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*As stated yesterday, don’t forget to also follow @HSESchools and @HSE_21 for a more complete picture of Hamilton Southeastern Schools!

Glimpse Into Classrooms with Twitter

If you attended school years ago, you may remember teachers typing up and copying newsletters to send home each week. These printed updates listed important announcements and shared class happenings. For HSE schools and some teachers today, though, classroom announcements and happenings are often shared in real-time through social media. In addition to the @HSESchools Twitter account (district announcements & highlights), and our @HSE_21 account (21st century teaching & learning focus), many of our school buildings have Twitter accounts of their own. If you haven’t connected with HSE school buildings on Twitter, here are some elementary school accounts to get you started! We’ll share secondary school accounts tomorrow!

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Day 37 – Learning to Summarize…Using Tweets (#140charactersmax)

Eighth grade English teacher Stephanie Dalton illustrates how creativity in lesson planning (along with some insight into what motivates young teens) can lead to deeper understanding and interaction with text. 

dalton2Last night, my students read chapter two of The Hound of the Baskervilles.  This early 20th century text presents a challenge for my students–especially in the beginning.  The core of the piece is the dreaded curse cast upon the Baskerville Estate which is presented in chapter two–last night’s homework assignment.

In class today, it was important to revisit the curse in order to deepen our understanding of this core text element. So, we tweeted about it. I asked each student to create an imaginary Twitter handle to identify themselves, and to write a 140-character tweet about the first event of the curse. Then we passed our iPads to our neighbors and had them continue the fake Twitter feed. dalton1During this time, student were welcome to skim their text so their tweets were accurate with the text itself. After six passes, we had a great summary of the curse as well as some laughter about our chosen hashtags. The best part of this lesson was students’ deep and critical thinking. The summary is easy; making hilarious hashtags was the challenge!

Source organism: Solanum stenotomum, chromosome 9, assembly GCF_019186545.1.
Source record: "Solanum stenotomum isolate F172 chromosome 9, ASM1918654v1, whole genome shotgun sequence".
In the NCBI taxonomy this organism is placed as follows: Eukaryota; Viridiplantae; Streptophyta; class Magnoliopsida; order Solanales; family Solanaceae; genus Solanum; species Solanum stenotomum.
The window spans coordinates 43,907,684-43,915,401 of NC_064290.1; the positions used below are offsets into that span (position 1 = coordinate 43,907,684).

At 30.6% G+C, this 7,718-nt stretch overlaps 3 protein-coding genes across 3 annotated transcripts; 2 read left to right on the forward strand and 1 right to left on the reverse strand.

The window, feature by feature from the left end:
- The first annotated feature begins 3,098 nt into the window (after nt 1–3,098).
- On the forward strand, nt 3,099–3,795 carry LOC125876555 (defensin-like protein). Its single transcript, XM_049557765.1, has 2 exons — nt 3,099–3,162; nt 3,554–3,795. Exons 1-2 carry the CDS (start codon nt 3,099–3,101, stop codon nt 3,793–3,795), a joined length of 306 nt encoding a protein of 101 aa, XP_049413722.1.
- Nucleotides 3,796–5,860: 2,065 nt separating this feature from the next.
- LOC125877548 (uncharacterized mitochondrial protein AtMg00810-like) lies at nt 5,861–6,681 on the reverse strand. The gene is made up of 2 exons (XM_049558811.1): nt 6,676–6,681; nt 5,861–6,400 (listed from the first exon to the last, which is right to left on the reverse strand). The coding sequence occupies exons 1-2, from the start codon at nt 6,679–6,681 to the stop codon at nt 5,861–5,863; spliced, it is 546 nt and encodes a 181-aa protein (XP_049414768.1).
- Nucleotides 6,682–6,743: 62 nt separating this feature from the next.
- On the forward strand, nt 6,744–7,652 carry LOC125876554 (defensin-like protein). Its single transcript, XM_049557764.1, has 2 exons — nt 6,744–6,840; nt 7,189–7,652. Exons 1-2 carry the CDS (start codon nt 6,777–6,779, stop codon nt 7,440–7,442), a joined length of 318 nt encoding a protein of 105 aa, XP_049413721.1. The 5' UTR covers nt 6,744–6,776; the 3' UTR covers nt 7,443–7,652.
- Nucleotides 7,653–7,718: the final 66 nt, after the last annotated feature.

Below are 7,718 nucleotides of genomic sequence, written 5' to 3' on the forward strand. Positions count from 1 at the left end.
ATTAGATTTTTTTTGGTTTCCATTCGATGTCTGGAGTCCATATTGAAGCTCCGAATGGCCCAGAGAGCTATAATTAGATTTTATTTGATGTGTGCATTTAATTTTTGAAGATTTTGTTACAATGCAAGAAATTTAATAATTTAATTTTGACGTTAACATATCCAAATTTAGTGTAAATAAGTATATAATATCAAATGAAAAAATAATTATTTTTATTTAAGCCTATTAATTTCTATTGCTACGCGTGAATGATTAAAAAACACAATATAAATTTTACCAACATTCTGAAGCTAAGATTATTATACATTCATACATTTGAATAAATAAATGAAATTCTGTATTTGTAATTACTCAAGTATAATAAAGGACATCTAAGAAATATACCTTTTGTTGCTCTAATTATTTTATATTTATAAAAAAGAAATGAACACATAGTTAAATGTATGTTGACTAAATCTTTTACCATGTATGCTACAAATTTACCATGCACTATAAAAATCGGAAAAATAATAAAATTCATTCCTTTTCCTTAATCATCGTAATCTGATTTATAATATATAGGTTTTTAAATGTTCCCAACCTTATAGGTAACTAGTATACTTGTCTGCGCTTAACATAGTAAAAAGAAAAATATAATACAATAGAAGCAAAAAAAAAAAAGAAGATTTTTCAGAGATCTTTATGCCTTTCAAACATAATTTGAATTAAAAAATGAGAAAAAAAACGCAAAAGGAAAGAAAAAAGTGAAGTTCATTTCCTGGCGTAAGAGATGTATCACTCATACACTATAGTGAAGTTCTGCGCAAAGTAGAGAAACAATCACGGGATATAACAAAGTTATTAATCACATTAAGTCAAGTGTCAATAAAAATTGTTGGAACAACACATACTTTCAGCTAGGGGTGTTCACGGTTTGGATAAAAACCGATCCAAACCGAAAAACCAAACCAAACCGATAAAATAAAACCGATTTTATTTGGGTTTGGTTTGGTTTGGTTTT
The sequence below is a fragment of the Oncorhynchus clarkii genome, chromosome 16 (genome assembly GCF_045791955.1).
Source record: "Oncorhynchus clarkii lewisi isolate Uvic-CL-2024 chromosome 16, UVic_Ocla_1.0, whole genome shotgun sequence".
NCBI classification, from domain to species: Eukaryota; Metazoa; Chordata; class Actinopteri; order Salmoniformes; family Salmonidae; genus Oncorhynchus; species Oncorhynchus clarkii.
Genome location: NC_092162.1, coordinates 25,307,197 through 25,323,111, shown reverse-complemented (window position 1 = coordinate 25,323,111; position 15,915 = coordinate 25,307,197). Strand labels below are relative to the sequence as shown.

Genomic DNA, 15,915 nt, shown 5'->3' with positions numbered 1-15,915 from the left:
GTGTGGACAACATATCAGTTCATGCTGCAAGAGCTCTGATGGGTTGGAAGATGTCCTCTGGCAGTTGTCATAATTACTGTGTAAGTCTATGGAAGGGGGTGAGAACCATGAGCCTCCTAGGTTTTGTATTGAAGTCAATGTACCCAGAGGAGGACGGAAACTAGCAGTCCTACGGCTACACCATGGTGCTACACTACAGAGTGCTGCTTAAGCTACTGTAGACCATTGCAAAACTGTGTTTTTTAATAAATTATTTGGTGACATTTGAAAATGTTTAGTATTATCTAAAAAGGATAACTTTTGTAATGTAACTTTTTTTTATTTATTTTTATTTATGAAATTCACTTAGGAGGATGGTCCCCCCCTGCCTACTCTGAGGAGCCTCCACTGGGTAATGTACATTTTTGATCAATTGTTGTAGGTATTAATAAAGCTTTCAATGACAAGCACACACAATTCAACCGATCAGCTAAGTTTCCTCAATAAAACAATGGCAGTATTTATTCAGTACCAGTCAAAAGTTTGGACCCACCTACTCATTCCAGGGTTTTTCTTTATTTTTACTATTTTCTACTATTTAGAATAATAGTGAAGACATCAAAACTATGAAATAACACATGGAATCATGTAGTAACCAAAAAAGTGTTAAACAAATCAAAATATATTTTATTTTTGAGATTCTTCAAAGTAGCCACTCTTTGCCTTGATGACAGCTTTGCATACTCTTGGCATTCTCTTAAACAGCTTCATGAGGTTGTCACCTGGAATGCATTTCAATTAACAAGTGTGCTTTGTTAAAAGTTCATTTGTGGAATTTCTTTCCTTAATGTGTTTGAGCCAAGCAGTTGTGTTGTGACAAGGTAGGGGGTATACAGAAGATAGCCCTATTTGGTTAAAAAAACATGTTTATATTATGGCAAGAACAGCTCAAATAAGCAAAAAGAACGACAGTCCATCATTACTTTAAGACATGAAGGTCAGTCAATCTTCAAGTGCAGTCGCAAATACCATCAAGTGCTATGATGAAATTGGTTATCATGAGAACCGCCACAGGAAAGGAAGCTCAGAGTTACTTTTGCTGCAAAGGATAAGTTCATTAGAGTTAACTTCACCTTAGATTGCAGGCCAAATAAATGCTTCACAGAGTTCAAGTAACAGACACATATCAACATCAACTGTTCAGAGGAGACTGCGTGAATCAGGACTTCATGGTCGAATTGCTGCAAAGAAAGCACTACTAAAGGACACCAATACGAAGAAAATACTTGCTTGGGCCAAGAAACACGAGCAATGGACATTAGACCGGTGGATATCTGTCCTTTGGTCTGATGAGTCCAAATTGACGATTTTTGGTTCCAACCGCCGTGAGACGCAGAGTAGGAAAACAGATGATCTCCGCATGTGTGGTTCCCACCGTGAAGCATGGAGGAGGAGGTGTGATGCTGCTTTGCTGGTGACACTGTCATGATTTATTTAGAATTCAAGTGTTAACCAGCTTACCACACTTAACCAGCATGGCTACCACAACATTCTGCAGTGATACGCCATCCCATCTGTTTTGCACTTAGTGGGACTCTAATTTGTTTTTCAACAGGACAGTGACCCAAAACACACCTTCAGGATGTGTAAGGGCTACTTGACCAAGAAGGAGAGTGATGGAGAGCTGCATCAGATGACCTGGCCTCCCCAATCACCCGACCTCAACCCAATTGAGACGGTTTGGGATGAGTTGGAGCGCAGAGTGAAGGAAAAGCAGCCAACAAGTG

Sir Arthur Conan Doyle would have been proud.

Submitted by Stephanie Dalton, Riverside Junior High, English

Day 26 – #Dot Day: @TeamMurch4 Makes Their Mark

murch2After discovering the #Dot Day on Twitter, students from Mrs. Murch’s 4th grade class decided to join the creating, celebrating and, most importantly, the connecting during this day! Students were challenged to think outside the box and create their own unique dots, math games that incorporated concepts using dots, writing activities and goals all around message of the book The Dot by Peter Reynolds. Students and teachers were challenged to think of ways they were “going the make their mark” on the world; they had time to self-reflect and set goals for this school year and for the future.


Dot Day also provided Mrs. Murch’s class with the opportunity to work toward another class goal for the year: 50 states in 180 days via Skype in the Classroom. 50 States in 180 Days challenges students to connect with all 50 states this school year through #Mystery Skype. @TeamMurch was able to add two more United States schools because of Dot Day! They also participated in their first international Skype with a school in Canada! Students read and discussed their perspective of The Dot with 2nd graders in New York, and they shared and explained their “dots” creations with 5th & 6th graders in Canada–they even learned a bit of French during the call! Finally, they shared their writing and ways of making their mark with students in TN. Dot Day was an amazing HSE_21 day for all learners!

-Submitted by Amy Murch, Brooks School Elementary, 4th Grade